- Kathleen Richards, Information Security
In the wake of Microsoft’s about face on the touchscreen-driven Windows 8 designed to mirror its Windows Phone and tablet interface, our June cover story looks at new data on mobile device management solutions and the challenges of securing consumer-driven platforms. No one will be surprised that mobile devices are continuing to make inroads in many organizations. This includes tablets, which are expected to usurp laptops in organizations that support this trend, in the next five years.
What may surprise some readers, however, is that unlike desktops and laptops, when it comes to mobile devices, workers’ preferences matter. As Philip Clarke, research analyst and co-leader of the Wireless and Mobility track at Nemertes Research, reports in his June cover story on MDM: “Workers’ preferences for Apple’s iOS and Google’s Android mobile operating systems are driving out enterprise-friendly platforms such as BlackBerry’s longtime OS (now called BlackBerry 10) and Microsoft’s Windows Mobile OS.”
That presents a dilemma for security-minded IT professionals. According to Clarke, “Microsoft Exchange ActiveSync (EAS) continues to be used by IT departments to force limited security policies onto iOS and Android devices, such as requiring PINs, passwords and other authentication credentials for access onto Exchange.” However, EAS is not able to manage core device functionality, or applications of Apple iOS and Google Android smartphones and tablets. With BlackBerry and Windows Mobile OS/Windows Phone, now representing just 30% of workers’ devices, according to Nemertes Research, the average company requires some type of MDM or mobile application management. Network-based MDM (NMDM) is a category to watch in environments that have heavy bring your own device use.
Frequent contributor, Joseph Granneman, provides an update on FedRAMP and the joint efforts among government entities and the private sector to build a catalog of accredited cloud service providers. So far, only three cloud service providers have received accreditation. Joe checked in with eight of the 17 certified third-party assessment organizations (3PAOs) to get their feedback on how the program is going and things that could ease the process. “There is a lot of business opportunity for cloud service providers that do get on the government-approved list,” he writes. “One important side benefit to FedRAMP accreditation is the overlap with other compliance initiatives such as HIPAA or PCI.”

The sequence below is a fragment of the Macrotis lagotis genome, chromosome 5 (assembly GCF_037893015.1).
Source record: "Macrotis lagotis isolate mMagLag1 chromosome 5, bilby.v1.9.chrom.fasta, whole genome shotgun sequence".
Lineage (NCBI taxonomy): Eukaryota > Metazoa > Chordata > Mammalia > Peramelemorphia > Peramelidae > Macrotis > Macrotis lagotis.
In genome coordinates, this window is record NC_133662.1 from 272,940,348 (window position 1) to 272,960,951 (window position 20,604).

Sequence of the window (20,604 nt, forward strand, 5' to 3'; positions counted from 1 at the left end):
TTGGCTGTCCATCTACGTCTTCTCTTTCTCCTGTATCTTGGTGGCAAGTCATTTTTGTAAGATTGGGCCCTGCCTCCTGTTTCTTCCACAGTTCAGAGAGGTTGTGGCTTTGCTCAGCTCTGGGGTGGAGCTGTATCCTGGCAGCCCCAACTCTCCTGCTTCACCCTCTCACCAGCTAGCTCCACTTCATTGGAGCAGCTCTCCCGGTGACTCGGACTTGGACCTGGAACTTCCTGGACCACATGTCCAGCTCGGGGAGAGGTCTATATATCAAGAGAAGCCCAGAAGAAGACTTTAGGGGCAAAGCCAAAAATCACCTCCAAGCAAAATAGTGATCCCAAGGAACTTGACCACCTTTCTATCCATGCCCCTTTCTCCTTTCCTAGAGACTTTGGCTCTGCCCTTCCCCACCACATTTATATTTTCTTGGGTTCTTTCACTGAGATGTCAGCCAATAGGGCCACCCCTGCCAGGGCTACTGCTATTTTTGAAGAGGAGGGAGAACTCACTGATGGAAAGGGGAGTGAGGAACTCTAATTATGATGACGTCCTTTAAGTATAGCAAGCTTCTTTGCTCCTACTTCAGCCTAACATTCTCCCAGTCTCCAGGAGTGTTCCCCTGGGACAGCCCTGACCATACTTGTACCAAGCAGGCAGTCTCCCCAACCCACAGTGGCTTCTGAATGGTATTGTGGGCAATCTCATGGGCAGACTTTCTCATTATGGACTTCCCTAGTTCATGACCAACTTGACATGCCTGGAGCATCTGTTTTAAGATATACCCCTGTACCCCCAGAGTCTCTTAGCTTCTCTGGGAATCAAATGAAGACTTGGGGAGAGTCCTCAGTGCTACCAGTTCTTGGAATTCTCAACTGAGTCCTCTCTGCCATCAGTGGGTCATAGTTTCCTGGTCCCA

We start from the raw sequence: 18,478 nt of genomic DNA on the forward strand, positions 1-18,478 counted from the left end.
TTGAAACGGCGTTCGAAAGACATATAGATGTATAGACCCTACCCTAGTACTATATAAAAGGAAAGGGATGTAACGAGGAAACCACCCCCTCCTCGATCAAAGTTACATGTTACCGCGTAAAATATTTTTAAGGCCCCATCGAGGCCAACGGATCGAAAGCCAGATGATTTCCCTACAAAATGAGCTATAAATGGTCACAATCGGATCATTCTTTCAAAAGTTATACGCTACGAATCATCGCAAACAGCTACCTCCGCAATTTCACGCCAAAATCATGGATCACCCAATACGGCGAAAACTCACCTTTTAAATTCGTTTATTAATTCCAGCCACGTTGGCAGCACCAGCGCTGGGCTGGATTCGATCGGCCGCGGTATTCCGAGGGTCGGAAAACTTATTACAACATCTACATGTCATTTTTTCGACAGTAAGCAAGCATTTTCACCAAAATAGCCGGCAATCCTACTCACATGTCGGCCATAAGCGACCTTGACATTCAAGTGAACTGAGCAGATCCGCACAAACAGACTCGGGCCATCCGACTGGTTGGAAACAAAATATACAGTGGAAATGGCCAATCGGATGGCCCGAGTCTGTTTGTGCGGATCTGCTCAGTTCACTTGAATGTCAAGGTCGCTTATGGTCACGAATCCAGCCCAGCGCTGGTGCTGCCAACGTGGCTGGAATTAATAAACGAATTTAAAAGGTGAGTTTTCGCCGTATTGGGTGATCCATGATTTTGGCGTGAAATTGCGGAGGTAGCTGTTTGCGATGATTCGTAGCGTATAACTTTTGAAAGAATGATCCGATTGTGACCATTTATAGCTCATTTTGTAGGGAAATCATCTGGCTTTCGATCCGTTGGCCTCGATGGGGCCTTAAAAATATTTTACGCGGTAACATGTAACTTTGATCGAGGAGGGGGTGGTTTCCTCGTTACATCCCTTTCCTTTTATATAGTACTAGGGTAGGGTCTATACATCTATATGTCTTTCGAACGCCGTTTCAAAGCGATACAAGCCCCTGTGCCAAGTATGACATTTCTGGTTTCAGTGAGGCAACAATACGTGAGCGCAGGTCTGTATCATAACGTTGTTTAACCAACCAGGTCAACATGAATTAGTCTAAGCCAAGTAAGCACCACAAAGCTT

Finally, I interviewed a range of thought leaders about the challenges of using big data analytics for security for a feature this month. As I suspected, what constitutes “big data analytics” and where the security industry is really at, depends on whom you talk to. While many organizations are being advised to leverage as much data as possible to provide a holistic view into business risks beyond IT, the challenges of big data analytics require CISOs to proceed with caution and consider using analytics first on structured data. “People who complain about the complexity of a SIEM product, would be crazy to go and build and operate their own Hadoop cluster,” said Anton Chuvakin, the research director of security and risk management at Gartner.
One area that the feature does not address is the issue of privacy, especially how it applies to internal employees as companies are flooded with unstructured data and social media. Herb Kelsey, the vice president of analytics at Opera Solutions, noted the kinks that occurred when some employers wanted passwords to workers’ Facebook accounts. Kelsey thinks the tensions between privacy and pursuing security initiatives will be areas to watch because “Federal laws have not even scratched the surface.” Sounds like a great topic for a future article.
About the author:
Kathleen Richards is the features editor at Information Security magazine. Contact her at email@example.com.
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